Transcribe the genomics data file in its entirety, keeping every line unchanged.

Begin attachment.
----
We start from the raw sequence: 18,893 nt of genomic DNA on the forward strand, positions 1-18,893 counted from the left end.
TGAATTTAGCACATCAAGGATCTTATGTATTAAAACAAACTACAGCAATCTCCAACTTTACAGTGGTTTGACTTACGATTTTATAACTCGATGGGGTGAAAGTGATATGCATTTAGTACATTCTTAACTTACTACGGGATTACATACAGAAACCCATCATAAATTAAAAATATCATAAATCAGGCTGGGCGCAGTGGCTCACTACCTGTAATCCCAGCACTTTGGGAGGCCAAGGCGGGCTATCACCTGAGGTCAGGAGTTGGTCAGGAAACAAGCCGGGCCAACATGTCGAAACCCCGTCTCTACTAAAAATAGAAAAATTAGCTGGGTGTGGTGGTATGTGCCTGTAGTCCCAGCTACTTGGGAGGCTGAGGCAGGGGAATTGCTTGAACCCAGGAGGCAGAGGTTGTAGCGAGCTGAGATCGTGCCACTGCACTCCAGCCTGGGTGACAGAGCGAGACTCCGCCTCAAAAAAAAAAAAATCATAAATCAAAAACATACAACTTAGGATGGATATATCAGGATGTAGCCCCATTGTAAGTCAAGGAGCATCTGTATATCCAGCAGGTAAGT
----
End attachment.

We start from the raw sequence: 18,893 nt of genomic DNA on the forward strand, positions 1-18,893 counted from the left end.
TGAATTTAGCACATCAAGGATCTTATGTATTAAAACAAACTACAGCAATCTCCAACTTTACAGTGGTTTGACTTACGATTTTATAACTCGATGGGGTGAAAGTGATATGCATTTAGTACATTCTTAACTTACTACGGGATTACATACAGAAACCCATCATAAATTAAAAATATCATAAATCAGGCTGGGCGCAGTGGCTCACTACCTGTAATCCCAGCACTTTGGGAGGCCAAGGCGGGCTATCACCTGAGGTCAGGAGTTGGTCAGGAAACAAGCCGGGCCAACATGTCGAAACCCCGTCTCTACTAAAAATAGAAAAATTAGCTGGGTGTGGTGGTATGTGCCTGTAGTCCCAGCTACTTGGGAGGCTGAGGCAGGGGAATTGCTTGAACCCAGGAGGCAGAGGTTGTAGCGAGCTGAGATCGTGCCACTGCACTCCAGCCTGGGTGACAGAGCGAGACTCCGCCTCAAAAAAAAAAAAATCATAAATCAAAAACATACAACTTAGGATGGATATATCAGGATGTAGCCCCATTGTAAGTCAAGGAGCATCTGTATATCCAGCAGGTAAGT